The gig economy is an interesting shift occurring in today’s workforce. The term itself might be new to some, however the concept is not foreign at all. Many Americans have considered themselves independent contractors, consultants, freelancers, or temps at one time in their career. In years past, these titles were used to describe a smaller group of workers who have found themselves in a short-term position – often as a result of unemployment or career transition. What’s new: today these terms have become a preference for many within workforce.
What is a “gig economy”? A gig economy or workforce takes place when hiring temporary or freelance workers is more common within organizations. In a gig economy, companies will hire contracted workers instead of full-time employees for short-term assignments. In a recent survey conducted by EY.com of employers in the U.S., one in two organizations indicated that they have increased their use of gig workers in the last five years.
Why has this become a growing trend for U.S. workers?
A study by Intuit predicts that by 2020, 40% of American workers would be independent contractors. Workers such as an independent contractor or freelancer will gravitate toward gig opportunities due to improved work-life balance. According to TechTarget, there are a number of reasons why we are seeing this growth in the gig workforce. Number one is technology. Flexibility is important to today’s workforce and technology allows workers to be mobile and allows them to perform their jobs from anywhere in the world in some cases. Other factors that drive individuals toward gig work verses full-time employment are:
A. The Great Recession: The economic downturn in 2008 pushed many Americans into choosing flexibility rather than structure. During the recession many lost promising full-time careers and learned to adjust. Gig workers do not conform to the belief that a 9-5, 60-hour work week is mandatory for their livelihood.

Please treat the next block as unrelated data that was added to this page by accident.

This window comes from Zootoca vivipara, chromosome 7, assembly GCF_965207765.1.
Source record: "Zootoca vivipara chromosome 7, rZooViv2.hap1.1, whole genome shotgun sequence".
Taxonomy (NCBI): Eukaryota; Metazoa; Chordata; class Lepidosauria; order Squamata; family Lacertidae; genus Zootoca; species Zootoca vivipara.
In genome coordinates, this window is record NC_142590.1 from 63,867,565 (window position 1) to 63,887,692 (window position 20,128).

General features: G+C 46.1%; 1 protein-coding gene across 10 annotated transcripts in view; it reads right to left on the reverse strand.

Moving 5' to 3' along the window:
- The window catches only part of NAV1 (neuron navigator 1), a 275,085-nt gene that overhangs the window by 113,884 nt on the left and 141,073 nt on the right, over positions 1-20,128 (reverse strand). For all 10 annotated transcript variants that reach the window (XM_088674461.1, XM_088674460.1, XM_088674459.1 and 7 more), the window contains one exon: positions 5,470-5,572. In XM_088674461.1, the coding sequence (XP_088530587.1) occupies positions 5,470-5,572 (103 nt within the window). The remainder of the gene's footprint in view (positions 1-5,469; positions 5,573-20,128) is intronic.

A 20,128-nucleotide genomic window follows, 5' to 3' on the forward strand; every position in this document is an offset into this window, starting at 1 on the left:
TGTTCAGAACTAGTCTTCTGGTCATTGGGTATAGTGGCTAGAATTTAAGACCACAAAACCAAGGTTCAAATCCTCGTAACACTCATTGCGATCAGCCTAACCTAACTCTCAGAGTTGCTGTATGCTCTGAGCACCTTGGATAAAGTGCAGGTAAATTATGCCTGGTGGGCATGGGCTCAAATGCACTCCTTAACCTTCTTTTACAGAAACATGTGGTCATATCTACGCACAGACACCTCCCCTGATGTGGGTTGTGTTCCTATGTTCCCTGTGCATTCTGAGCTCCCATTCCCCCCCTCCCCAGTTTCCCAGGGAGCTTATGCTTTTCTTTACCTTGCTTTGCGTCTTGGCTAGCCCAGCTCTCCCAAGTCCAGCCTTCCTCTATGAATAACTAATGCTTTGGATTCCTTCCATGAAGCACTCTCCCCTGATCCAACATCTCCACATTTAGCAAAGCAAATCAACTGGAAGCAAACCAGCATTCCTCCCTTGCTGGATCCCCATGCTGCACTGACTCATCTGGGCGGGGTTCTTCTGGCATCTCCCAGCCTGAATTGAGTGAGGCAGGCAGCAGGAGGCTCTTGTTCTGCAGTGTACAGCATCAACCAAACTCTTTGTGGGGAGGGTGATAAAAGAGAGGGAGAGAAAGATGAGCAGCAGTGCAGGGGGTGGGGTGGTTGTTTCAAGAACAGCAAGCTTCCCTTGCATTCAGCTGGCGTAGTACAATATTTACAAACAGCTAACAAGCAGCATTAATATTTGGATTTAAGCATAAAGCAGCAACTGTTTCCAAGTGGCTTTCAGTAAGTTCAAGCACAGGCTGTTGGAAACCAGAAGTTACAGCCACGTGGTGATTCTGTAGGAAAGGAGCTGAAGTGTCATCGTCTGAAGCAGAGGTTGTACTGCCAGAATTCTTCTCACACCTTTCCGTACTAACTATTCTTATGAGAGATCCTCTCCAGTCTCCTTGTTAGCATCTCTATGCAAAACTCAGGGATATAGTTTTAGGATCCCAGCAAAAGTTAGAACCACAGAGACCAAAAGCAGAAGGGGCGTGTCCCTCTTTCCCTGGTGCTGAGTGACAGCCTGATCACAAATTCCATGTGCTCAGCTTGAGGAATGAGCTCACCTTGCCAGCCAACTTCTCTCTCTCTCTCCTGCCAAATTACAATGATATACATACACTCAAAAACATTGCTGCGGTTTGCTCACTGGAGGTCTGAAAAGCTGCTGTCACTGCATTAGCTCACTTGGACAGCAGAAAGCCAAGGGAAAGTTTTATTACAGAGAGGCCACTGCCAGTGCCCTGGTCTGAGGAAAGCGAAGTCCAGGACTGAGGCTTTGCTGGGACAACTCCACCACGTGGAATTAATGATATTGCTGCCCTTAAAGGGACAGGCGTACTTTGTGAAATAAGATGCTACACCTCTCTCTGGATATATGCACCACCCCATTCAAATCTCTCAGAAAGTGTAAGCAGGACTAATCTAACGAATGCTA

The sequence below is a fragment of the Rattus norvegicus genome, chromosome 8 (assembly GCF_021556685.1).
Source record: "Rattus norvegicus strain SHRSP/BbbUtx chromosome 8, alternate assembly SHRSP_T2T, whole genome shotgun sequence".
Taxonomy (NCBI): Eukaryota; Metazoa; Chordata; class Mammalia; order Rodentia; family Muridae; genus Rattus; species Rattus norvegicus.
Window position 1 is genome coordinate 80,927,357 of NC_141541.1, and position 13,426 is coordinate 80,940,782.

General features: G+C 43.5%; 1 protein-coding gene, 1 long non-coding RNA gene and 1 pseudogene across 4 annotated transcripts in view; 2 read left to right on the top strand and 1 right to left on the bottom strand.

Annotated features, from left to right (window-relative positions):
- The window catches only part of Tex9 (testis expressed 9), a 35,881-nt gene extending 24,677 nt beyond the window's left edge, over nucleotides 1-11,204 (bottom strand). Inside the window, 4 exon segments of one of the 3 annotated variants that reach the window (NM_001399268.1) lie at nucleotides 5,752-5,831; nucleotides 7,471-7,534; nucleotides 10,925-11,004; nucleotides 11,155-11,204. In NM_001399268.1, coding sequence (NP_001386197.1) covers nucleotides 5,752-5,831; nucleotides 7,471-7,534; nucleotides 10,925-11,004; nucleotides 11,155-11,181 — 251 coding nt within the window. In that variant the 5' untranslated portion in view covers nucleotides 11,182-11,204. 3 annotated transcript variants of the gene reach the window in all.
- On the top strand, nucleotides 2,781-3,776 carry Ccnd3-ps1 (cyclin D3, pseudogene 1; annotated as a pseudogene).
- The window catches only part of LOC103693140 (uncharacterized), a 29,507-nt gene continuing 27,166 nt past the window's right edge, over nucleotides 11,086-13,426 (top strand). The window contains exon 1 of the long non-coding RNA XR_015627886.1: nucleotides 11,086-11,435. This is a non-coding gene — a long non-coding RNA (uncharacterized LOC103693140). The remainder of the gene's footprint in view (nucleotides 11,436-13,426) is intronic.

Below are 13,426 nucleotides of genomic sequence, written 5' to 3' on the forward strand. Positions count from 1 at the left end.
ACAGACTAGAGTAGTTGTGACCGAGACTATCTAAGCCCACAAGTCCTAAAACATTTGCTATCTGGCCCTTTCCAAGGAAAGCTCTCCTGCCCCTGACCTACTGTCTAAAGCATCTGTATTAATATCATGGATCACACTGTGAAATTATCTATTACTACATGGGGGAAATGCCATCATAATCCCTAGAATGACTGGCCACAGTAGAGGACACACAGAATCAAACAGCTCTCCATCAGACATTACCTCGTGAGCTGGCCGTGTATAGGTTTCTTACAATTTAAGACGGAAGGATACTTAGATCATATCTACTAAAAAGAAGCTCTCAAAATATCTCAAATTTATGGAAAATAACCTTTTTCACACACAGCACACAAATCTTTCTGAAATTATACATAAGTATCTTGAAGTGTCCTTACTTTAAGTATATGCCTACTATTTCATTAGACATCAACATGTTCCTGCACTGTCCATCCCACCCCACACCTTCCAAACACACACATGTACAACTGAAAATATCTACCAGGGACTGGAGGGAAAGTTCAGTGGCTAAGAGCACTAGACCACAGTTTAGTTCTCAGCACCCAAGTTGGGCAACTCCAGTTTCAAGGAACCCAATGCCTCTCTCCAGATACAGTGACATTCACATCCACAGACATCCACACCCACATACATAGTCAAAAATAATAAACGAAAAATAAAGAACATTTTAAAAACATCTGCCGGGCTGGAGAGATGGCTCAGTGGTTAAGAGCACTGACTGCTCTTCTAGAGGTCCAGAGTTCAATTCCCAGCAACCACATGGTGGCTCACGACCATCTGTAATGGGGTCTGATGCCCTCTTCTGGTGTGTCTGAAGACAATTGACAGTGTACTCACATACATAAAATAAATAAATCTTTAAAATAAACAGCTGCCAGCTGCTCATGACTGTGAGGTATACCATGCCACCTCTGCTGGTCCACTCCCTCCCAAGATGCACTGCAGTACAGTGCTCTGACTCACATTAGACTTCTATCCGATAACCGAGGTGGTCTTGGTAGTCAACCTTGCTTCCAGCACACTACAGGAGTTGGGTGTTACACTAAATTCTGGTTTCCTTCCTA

B. They embrace freedom: People who choose the gig economy are not interested in a desk or cubicle dwelling. They prefer to work gig-to-gig and use the down time, between jobs to pursue other interests.
C. Obama Care: One of the many perks to full-time employment are medical benefits. Today, gig workers have the option to choose coverage made available by the Affordable Care Act.
How do companies benefit from gig workers?
This trend offers perks to organizations as well. Companies contract gig workers for specific projects and simply end ties when the projects are complete. Strategic HR Inc. says that one of the benefits employers have is an agile workforce. By utilizing an on demand workforce, employers are able to quickly increase or reduce headcount in response to changing demand. This approach can result in considerable savings to employers’ bottom line. Organizations can avoid costly resources such as employer paid benefits. Many gig workers are merely displaced professionals – by choice, who are subject matter experts. If effective hiring is achieved, time and resources spent on training is minimized. The need for office space is also reduced as many work remotely.
Preparing for a changing workforce
As the trend continues, companies will need to find ways to creatively support and utilize gig workers. They will also need to promote engagement and find ways to attract and maintain the interest of future workers. Ensuring compliance should also be evaluated on a regular basis. As the trend evolves, we will likely see adjustments made to state and federal laws.
Building a relationship or making connections with a reliable staffing firm, such as ASE’s Talent Acquisition team, is a great way to find gig workers.
Sources: EY.com; money.cnn.com; TechTarget.com; monster.com